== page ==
After the birth of three children, a partial hysterectomy, and the removal of one of her ovaries, Kelly Davitt thought her resulting symptoms were just a fact of life.
For about a decade, she had been dealing with vaginal dryness; urinary urgency (with slight incontinence); and reccurring vaginosis, which can cause pain and discharge.
As women age, it’s common for them to experience vaginal atrophy, which is the thinning, drying, and inflammation of the vaginal walls, according to the Mayo Clinic, and often occurs when women are menopausal or postmenopausal when their bodies aren’t producing as much estrogen. It can cause symptoms including vaginal dryness, itchiness, pain during intercourse, and urinary problems like what Davitt experienced.
These symptoms are also common among women who have given birth or have a lack of estrogen due to cancer or cancer treatment, said Dr. Ryan Street, a urologist with Puyallup Surgical Consultants. Street said most of the women who come to the Puyallup Medical Center are midlife and have been dealing with their symptoms for years, just like Davitt.
According to an article released this year by Harvard Medical School, vaginal discomfort affects half of postmenopausal women, but only about 10 percent seek treatment.
It wasn’t until Davitt was chatting with a friend in 2017 that she heard about the MonaLisa Touch procedure, a treatment that might alleviate some of her suffering.
“She was explaining some of the benefits and, although I was still skeptical — since I figured this was just how life was going to have to be — I made an appointment for a consultation with Dr. (Gregory) Lamberton to find out more,” Davitt said.
The MonaLisa Touch uses a fractionated CO2 laser, which also is used for skin imperfections, and U.S. doctors have been using it for vaginal rejuvenation for almost a decade, Street said. The MonaLisa Touch restores collagen to thinning tissue to help rebuild the vaginal wall with three five-minute treatments spaced six weeks apart. Street said other vaginal rejuvenation procedures are available, and they all work similarly to restore collagen, some using high-pressure water or a different kind of laser.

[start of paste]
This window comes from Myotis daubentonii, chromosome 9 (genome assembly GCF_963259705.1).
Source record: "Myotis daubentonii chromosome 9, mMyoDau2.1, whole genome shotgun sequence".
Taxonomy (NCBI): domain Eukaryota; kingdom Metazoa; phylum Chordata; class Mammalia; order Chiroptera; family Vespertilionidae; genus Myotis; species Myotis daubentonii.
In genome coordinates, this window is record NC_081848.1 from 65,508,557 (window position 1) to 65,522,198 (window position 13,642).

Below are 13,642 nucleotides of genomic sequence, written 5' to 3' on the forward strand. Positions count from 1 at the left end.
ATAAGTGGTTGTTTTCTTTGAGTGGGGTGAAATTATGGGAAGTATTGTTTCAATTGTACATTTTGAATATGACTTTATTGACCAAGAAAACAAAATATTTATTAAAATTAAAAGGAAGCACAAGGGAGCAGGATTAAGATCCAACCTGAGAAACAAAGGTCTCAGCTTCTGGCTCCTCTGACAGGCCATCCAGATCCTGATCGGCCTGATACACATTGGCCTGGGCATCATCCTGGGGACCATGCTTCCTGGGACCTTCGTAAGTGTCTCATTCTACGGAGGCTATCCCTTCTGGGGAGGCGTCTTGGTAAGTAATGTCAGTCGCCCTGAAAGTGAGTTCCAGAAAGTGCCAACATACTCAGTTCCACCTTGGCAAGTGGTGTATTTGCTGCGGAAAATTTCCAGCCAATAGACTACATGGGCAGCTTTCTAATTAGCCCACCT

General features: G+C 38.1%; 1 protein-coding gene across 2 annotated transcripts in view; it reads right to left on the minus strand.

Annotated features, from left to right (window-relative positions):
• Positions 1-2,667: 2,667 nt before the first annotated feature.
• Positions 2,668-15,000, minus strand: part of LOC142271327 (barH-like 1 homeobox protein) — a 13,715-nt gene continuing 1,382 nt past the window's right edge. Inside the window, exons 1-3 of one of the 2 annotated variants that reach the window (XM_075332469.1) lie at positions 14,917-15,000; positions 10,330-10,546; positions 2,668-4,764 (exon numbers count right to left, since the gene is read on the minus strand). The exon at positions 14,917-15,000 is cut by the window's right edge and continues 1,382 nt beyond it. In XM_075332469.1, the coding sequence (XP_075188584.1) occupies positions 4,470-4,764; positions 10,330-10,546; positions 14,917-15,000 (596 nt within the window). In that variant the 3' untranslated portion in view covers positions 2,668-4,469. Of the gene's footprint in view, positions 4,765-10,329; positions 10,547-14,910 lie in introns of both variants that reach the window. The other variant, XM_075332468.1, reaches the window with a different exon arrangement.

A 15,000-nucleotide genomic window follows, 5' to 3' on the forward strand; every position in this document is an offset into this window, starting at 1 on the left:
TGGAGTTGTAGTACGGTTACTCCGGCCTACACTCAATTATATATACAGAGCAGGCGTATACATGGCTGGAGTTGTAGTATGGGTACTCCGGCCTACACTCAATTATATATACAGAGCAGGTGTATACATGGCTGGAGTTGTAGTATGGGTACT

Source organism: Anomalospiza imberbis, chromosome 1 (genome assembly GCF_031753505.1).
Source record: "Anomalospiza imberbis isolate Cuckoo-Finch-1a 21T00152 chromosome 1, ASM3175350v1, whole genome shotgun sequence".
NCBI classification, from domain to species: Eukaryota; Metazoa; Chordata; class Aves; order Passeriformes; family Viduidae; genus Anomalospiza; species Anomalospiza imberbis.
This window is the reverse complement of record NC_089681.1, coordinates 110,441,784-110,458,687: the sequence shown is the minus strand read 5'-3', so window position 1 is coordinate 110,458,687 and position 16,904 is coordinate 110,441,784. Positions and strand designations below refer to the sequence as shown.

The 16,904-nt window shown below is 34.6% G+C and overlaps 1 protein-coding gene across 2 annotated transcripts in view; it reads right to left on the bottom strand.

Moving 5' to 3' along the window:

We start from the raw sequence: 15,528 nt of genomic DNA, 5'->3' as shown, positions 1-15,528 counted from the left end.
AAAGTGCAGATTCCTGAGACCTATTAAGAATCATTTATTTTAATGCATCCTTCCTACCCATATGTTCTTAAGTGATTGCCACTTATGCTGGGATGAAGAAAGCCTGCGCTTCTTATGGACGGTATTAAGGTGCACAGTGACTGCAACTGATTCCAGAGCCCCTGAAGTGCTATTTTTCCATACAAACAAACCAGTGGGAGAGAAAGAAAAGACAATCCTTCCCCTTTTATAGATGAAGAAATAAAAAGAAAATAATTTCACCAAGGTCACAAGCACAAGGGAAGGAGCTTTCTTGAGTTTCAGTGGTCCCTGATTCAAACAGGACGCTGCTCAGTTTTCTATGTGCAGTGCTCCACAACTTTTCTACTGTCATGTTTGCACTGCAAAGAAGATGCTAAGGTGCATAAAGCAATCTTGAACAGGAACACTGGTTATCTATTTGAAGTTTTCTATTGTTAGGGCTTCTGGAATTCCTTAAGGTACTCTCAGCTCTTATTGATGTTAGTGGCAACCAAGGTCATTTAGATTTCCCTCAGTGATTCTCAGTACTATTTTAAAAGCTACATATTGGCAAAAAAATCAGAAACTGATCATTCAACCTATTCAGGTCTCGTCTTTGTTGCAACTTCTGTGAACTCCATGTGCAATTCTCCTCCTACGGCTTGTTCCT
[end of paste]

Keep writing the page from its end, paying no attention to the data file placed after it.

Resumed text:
According to the FDA, the administration hasn’t approved “any energy-based medical device for vaginal ‘rejuvenation’ or vaginal cosmetic procedures, or for the treatment of vaginal symptoms related to menopause, urinary incontinence, or sexual function,” which includes the MonaLisa Touch. Doctors are allowed, however, to use drugs and devices outside FDA-approved treatments, and it’s pretty common for them to do so.
Even though the MonaLisa Touch isn’t FDA-approved for vaginal rejuvenation, Street said the
doctors at the medical center agreed it
was among the best options for patients, because it’s low-risk and produces good results.
“The issue with sexual health with females, in particular, is there unfortunately seems to be a movement to put these issues on the back burner, and there hasn’t been a big push to allow the FDA to approve these things,” Street said. “It’s an area of health that’s slow to be recognized from the FDA.”
In the fall of 2017, Davitt had her consultation with Lamberton and felt relieved by the friendly staff and informative meeting. Everyone is different, but Davitt said her first treatment was easier than expected — all she felt was a mild vibration. The other two were a little more painful, with a stinging sensation and some discomfort in the days that followed, Davitt said, but the results were more than she expected. Those late-night bathroom visits caused by the urgency to pee are no more, and increased lubrication is just an added bonus, she said.
“It has changed my life for the better, and I see the change not only on a daily basis but multiple times on a daily basis,” Davitt said. “For as long as I can remember, I have never had so much bladder control than I do now. That fact alone made the procedure worth it.”
Street said it’s common for women to need maintenance appointments every year or so to rebuild the collagen, which Davitt said she’s certainly going to do. The only downside to the procedure is that insurance often doesn’t cover the treatment, Street said. The cost for the three treatments is $1,500, and maintenance treatments are $500.
Davitt said the results are worth the price. Street said 80 percent of patients reported significant improvement, and only a handful of patients nationwide experienced adverse results, including scarring and vaginal pain. Street only wishes that patients would seek treatment sooner.
“I think it’s unnecessary for people to suffer through pain and discomfort that’s potentially damaging to their personal life as well,” he said. “There’s no reason to do that when treatments like this exist.”